Preferably, the interconnection between the connectors is a high-speed interconnection. High quality board materials can be used with still tolerable manufacturing costs.

According to a favorable embodiment, the assembly is designed as a passive device. Several variations of coupling can be provided. The wiring and the number of interconnections, respectively, on the coupler board can be adapted accordingly. For passive systems it is possible to apply a high performance planar technology building up a complex 20+ layer-planar PCB. The high number of layers is used to extend the usable wiring real-estate, allowing adjusting the overall signal-path to meet the signal integrity specification. For example for SMP-extension, signal timings to the SMP-bus specified signal delay consistency and alignments can be adjusted.

According to another favorable embodiment, the assembly can comprise at least one active device. Most preferably, the assembly can be adapted to be programmable. Preferably, the coupler board comprises at least one switch. One benefit of the active coupler assembly is the capability defining and/or configuring the coupler span of the system controlled by a system control program. The number of coupled boards can be changed on demand. It is possible to couple boards only temporarily or to change the number of coupled boards during processing. In case active logic control circuitry is required to build up the scalable system, the respective active components can be placed on the coupler assembly planar to build up different configurations. If required, fan-out driver as well as active line-impedance adjusting electronic devices can be placed on the coupler board planar in addition.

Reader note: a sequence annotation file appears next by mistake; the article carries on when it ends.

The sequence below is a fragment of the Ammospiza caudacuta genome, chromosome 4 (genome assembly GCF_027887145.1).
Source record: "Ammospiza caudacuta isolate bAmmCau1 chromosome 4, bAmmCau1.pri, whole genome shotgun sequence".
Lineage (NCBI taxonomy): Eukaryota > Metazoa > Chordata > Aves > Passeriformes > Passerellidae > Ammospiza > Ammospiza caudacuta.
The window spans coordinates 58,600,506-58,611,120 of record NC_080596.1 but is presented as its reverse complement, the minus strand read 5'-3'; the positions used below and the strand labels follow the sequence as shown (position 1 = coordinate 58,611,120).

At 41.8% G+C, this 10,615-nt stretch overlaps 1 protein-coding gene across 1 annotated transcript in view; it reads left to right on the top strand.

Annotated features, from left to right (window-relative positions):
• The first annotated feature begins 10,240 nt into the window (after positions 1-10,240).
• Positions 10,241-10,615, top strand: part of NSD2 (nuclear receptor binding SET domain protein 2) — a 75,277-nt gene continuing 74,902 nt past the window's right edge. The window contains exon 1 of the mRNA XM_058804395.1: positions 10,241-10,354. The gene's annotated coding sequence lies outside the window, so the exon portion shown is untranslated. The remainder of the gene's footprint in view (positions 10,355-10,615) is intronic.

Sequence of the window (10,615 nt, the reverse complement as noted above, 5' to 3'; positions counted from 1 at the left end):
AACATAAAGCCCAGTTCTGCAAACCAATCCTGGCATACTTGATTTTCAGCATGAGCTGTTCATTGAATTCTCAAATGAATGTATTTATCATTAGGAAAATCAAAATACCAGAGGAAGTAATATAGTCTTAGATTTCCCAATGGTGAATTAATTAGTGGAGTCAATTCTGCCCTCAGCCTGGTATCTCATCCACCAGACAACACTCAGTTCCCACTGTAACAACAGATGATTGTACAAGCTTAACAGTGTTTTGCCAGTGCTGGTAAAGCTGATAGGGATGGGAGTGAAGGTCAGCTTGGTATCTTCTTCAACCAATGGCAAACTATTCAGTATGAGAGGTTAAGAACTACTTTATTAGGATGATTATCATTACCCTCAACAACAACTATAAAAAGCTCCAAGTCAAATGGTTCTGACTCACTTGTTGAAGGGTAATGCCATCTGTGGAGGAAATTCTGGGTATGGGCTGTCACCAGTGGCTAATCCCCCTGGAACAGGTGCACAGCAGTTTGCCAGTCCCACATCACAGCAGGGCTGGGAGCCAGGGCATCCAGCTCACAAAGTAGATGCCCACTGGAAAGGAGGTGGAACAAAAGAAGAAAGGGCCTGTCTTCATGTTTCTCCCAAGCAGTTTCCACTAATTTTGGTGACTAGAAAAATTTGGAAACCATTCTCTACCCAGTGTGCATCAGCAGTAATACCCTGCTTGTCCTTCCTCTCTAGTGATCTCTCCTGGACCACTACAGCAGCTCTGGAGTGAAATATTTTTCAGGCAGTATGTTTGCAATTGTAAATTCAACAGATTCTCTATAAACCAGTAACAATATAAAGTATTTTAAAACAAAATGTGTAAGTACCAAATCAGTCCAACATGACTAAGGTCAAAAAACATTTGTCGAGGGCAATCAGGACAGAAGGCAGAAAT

According to a favorably embodiment, venting is provided in or on the coupler board. Thus, high power dissipating coupled boards are not deteriorated in their electrical performance by the coupler assembly. Venting can be easily accomplished by providing through-holes in the coupler board.

According to another aspect of the invention, a scalable computer system is proposed, comprising at least a coupler assembly exhibiting at least two connectors for at least two boards, which boards comprise integrated circuits, wherein the coupler assembly provides electrical interconnection between the coupled boards. The electrical interconnection provides signal matching between the coupled boards.